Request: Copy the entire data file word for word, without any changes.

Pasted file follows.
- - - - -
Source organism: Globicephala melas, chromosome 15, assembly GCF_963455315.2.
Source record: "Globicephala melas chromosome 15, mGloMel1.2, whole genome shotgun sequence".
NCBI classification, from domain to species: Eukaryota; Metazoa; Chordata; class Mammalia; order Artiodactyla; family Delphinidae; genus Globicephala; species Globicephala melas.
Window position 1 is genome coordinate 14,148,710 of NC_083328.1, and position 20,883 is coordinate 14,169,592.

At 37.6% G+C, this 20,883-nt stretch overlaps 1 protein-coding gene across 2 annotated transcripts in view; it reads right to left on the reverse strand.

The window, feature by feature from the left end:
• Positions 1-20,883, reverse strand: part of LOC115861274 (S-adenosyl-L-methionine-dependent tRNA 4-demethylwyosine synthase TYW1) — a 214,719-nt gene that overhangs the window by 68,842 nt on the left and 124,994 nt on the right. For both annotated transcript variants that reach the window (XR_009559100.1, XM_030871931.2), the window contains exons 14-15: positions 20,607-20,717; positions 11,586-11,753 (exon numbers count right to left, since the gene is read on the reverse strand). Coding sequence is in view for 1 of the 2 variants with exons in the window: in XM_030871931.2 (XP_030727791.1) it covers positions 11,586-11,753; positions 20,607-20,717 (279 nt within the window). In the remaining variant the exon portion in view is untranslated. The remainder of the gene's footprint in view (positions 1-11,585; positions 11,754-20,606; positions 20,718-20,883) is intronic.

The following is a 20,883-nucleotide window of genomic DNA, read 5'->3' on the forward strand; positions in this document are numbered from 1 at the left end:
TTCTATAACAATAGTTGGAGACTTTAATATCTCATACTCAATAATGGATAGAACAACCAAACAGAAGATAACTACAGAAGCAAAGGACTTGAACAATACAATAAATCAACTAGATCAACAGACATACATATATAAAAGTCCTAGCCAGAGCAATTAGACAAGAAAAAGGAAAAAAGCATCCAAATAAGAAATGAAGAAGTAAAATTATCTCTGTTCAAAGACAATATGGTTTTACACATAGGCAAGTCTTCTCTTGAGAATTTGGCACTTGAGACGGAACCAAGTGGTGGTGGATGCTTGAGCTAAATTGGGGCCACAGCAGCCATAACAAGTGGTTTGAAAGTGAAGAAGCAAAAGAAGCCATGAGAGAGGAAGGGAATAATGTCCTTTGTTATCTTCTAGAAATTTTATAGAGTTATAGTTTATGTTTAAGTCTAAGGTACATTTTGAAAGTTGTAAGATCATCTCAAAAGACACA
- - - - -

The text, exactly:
Source organism: Globicephala melas, chromosome 15, assembly GCF_963455315.2.
Source record: "Globicephala melas chromosome 15, mGloMel1.2, whole genome shotgun sequence".
NCBI classification, from domain to species: Eukaryota; Metazoa; Chordata; class Mammalia; order Artiodactyla; family Delphinidae; genus Globicephala; species Globicephala melas.
Window position 1 is genome coordinate 14,148,710 of NC_083328.1, and position 20,883 is coordinate 14,169,592.

At 37.6% G+C, this 20,883-nt stretch overlaps 1 protein-coding gene across 2 annotated transcripts in view; it reads right to left on the reverse strand.

The window, feature by feature from the left end:
• Positions 1-20,883, reverse strand: part of LOC115861274 (S-adenosyl-L-methionine-dependent tRNA 4-demethylwyosine synthase TYW1) — a 214,719-nt gene that overhangs the window by 68,842 nt on the left and 124,994 nt on the right. For both annotated transcript variants that reach the window (XR_009559100.1, XM_030871931.2), the window contains exons 14-15: positions 20,607-20,717; positions 11,586-11,753 (exon numbers count right to left, since the gene is read on the reverse strand). Coding sequence is in view for 1 of the 2 variants with exons in the window: in XM_030871931.2 (XP_030727791.1) it covers positions 11,586-11,753; positions 20,607-20,717 (279 nt within the window). In the remaining variant the exon portion in view is untranslated. The remainder of the gene's footprint in view (positions 1-11,585; positions 11,754-20,606; positions 20,718-20,883) is intronic.

The following is a 20,883-nucleotide window of genomic DNA, read 5'->3' on the forward strand; positions in this document are numbered from 1 at the left end:
TTCTATAACAATAGTTGGAGACTTTAATATCTCATACTCAATAATGGATAGAACAACCAAACAGAAGATAACTACAGAAGCAAAGGACTTGAACAATACAATAAATCAACTAGATCAACAGACATACATATATAAAAGTCCTAGCCAGAGCAATTAGACAAGAAAAAGGAAAAAAGCATCCAAATAAGAAATGAAGAAGTAAAATTATCTCTGTTCAAAGACAATATGGTTTTACACATAGGCAAGTCTTCTCTTGAGAATTTGGCACTTGAGACGGAACCAAGTGGTGGTGGATGCTTGAGCTAAATTGGGGCCACAGCAGCCATAACAAGTGGTTTGAAAGTGAAGAAGCAAAAGAAGCCATGAGAGAGGAAGGGAATAATGTCCTTTGTTATCTTCTAGAAATTTTATAGAGTTATAGTTTATGTTTAAGTCTAAGGTACATTTTGAAAGTTGTAAGATCATCTCAAAAGACACA